About this project
Common Ground is an independent documentary collaboration with the Sri Lanka Wildlife Conservation Society. The elephant and the people of Sri Lanka have shared a cultural bond and relationship that is over 5,000 years old. Today this relationship is in danger of disintegrating mainly due to the loss of elephant habitat that is creating intense conflicts between people (mostly rural subsistence farmers) and elephants. What is incredible to see are the similarities between people and elephants—especially how they take care of their families as they go about trying to survive in a rapidly changing world. The film will explore the remarkable similarities between both groups.
Today the Asian elephant is not just a living symbol of the cultures of Asia but it is also very much ingrained in the socio-cultural values of the people in the west and northern hemisphere. Therefore the loss of the Asian elephant will not be just a huge loss for the people of Asia but to the entire world.
For conservation biologists these are challenging times—where we need to develop innovative strategies to balance the needs of people and their aspirations while at the same time attempting conserve one of the most endangered mega-herbivores of the world. We'll learn about some of the innovative conservation projects happening on the ground; solar powered electric fences, elephant alert systems, habitat enrichment programs, programs teaching habituated elephants how to paint, and even projects that are making novelty paper out of elephant poo.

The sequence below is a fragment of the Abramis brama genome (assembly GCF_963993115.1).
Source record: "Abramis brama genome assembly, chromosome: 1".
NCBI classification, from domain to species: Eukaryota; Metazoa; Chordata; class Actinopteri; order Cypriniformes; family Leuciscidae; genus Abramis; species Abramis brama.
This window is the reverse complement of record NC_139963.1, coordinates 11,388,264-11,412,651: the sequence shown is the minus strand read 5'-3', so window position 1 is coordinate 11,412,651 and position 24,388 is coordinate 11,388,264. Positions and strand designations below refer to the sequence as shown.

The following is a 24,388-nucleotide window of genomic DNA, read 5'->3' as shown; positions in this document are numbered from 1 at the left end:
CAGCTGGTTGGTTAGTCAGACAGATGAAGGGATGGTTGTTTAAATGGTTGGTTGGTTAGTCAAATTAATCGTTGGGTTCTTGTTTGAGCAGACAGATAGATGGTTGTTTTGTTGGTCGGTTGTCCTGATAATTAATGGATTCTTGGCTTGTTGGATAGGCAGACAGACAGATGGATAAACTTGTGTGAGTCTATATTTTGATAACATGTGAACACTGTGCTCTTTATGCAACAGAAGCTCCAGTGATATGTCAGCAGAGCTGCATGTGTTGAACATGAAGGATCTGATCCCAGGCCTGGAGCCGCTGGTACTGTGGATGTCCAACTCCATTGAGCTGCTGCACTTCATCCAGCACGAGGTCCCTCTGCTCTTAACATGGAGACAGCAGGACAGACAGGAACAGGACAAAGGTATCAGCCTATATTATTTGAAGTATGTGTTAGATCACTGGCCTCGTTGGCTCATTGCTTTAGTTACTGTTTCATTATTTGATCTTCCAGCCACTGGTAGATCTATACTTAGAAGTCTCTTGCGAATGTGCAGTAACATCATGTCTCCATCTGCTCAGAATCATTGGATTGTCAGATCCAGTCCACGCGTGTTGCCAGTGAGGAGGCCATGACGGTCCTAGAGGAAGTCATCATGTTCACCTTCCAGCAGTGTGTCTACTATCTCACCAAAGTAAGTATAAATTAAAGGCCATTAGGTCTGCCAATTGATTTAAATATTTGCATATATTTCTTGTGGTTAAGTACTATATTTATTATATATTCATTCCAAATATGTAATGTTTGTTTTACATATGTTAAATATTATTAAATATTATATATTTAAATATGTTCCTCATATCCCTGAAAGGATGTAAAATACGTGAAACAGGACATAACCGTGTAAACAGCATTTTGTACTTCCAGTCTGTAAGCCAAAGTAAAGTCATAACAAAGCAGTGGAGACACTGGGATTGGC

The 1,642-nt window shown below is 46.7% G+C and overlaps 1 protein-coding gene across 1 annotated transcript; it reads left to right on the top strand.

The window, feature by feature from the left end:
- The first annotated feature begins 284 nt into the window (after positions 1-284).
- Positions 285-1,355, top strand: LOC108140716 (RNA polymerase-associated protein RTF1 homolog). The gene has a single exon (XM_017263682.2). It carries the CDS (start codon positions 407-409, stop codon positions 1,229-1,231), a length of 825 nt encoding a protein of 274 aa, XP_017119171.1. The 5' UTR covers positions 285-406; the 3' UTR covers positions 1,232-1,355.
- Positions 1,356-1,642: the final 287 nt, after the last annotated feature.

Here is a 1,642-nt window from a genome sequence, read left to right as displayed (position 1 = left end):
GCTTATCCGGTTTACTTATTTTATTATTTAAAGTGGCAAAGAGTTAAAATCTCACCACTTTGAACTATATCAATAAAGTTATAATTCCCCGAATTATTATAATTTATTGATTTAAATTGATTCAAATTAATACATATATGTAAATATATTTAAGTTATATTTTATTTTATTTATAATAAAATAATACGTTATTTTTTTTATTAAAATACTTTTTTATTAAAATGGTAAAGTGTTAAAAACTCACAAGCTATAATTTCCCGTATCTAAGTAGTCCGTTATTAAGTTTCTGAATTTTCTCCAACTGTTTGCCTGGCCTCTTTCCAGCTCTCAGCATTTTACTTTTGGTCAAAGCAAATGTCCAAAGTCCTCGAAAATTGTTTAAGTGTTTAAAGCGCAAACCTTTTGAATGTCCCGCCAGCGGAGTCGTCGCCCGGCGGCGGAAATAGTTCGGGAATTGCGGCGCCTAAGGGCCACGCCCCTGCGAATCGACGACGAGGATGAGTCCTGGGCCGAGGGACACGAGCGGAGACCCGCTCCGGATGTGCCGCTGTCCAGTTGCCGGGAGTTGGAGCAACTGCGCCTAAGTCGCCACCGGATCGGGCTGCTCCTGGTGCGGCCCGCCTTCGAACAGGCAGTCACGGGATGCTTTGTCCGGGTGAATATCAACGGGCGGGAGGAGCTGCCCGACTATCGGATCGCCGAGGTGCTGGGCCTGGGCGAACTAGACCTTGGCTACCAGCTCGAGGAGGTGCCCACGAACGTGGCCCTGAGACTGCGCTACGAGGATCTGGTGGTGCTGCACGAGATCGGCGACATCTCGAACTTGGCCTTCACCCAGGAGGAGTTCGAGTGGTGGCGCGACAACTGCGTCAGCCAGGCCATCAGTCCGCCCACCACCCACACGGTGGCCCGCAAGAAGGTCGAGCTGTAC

The purpose of the film is to create awareness and to educate the general public as to the critical need to conserve a living cultural symbol and to generate support for its conservation. What began as a smaller educational project for the Sri Lanka Wildlife Conservation Society has turned into a much larger project, and we're hoping to find a wider distribution platform than we had originally planned for. To do that, we need just a little push.
Principal photography has been completed, and as we step into post-production, we realize that there are a few holes in the story that we want to tell. The funding we are currently requesting will allow for a skeleton crew to return to Sri Lanka to capture the remaining pieces and bring the story to completion. This will include a helicopter shoot which has funds already secured and will be the first aerial footage of natural sites in Sri Lanka in high definition. This funding will also help us secure matching funds from grant institutions to aid in post-production.
50% of any profits generated through distribution of the film will go directly to the SLWCS to aid in their mission of HEC resolution and to develop sustainable land uses and livelihoods for farmers impacted by HEC. More information about the film can be found at http://www.greenermedia.com/hec.html and more information about SLWCS can be found at http://www.slwcs.org
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